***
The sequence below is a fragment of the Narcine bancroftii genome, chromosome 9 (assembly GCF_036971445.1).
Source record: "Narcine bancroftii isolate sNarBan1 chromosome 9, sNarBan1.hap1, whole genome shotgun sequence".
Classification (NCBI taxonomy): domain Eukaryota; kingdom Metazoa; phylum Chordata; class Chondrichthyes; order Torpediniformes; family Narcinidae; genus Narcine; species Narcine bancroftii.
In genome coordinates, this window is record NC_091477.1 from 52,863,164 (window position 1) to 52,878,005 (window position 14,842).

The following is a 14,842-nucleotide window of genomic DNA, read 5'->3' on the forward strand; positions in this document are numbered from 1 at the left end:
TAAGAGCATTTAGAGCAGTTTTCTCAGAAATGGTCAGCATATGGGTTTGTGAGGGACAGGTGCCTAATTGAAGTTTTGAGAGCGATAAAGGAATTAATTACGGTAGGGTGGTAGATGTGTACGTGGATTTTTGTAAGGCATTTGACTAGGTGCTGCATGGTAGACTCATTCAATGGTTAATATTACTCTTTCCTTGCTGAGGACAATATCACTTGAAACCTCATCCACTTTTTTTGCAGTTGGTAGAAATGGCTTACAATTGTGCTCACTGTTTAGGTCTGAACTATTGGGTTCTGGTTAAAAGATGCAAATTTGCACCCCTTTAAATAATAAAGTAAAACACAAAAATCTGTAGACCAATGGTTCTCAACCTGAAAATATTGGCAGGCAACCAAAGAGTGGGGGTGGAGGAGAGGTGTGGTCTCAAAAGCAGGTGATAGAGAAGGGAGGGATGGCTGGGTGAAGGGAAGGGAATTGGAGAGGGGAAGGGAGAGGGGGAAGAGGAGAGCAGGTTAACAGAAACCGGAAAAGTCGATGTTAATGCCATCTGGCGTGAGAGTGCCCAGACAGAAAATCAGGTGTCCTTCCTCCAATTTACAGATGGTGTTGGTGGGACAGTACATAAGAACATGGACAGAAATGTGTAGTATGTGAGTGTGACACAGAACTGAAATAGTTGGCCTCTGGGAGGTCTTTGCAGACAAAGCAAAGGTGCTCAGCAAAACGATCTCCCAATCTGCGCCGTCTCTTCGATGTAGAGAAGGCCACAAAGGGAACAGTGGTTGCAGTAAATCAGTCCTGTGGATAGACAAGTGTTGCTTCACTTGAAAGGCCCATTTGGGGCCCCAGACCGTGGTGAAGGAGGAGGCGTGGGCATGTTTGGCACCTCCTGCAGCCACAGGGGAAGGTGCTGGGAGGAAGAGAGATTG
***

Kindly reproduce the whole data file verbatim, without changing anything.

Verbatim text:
The sequence below is a fragment of the Narcine bancroftii genome, chromosome 9 (assembly GCF_036971445.1).
Source record: "Narcine bancroftii isolate sNarBan1 chromosome 9, sNarBan1.hap1, whole genome shotgun sequence".
Classification (NCBI taxonomy): domain Eukaryota; kingdom Metazoa; phylum Chordata; class Chondrichthyes; order Torpediniformes; family Narcinidae; genus Narcine; species Narcine bancroftii.
In genome coordinates, this window is record NC_091477.1 from 52,863,164 (window position 1) to 52,878,005 (window position 14,842).

The following is a 14,842-nucleotide window of genomic DNA, read 5'->3' on the forward strand; positions in this document are numbered from 1 at the left end:
TAAGAGCATTTAGAGCAGTTTTCTCAGAAATGGTCAGCATATGGGTTTGTGAGGGACAGGTGCCTAATTGAAGTTTTGAGAGCGATAAAGGAATTAATTACGGTAGGGTGGTAGATGTGTACGTGGATTTTTGTAAGGCATTTGACTAGGTGCTGCATGGTAGACTCATTCAATGGTTAATATTACTCTTTCCTTGCTGAGGACAATATCACTTGAAACCTCATCCACTTTTTTTGCAGTTGGTAGAAATGGCTTACAATTGTGCTCACTGTTTAGGTCTGAACTATTGGGTTCTGGTTAAAAGATGCAAATTTGCACCCCTTTAAATAATAAAGTAAAACACAAAAATCTGTAGACCAATGGTTCTCAACCTGAAAATATTGGCAGGCAACCAAAGAGTGGGGGTGGAGGAGAGGTGTGGTCTCAAAAGCAGGTGATAGAGAAGGGAGGGATGGCTGGGTGAAGGGAAGGGAATTGGAGAGGGGAAGGGAGAGGGGGAAGAGGAGAGCAGGTTAACAGAAACCGGAAAAGTCGATGTTAATGCCATCTGGCGTGAGAGTGCCCAGACAGAAAATCAGGTGTCCTTCCTCCAATTTACAGATGGTGTTGGTGGGACAGTACATAAGAACATGGACAGAAATGTGTAGTATGTGAGTGTGACACAGAACTGAAATAGTTGGCCTCTGGGAGGTCTTTGCAGACAAAGCAAAGGTGCTCAGCAAAACGATCTCCCAATCTGCGCCGTCTCTTCGATGTAGAGAAGGCCACAAAGGGAACAGTGGTTGCAGTAAATCAGTCCTGTGGATAGACAAGTGTTGCTTCACTTGAAAGGCCCATTTGGGGCCCCAGACCGTGGTGAAGGAGGAGGCGTGGGCATGTTTGGCACCTCCTGCAGCCACAGGGGAAGGTGCTGGGAGGAAGAGAGATTG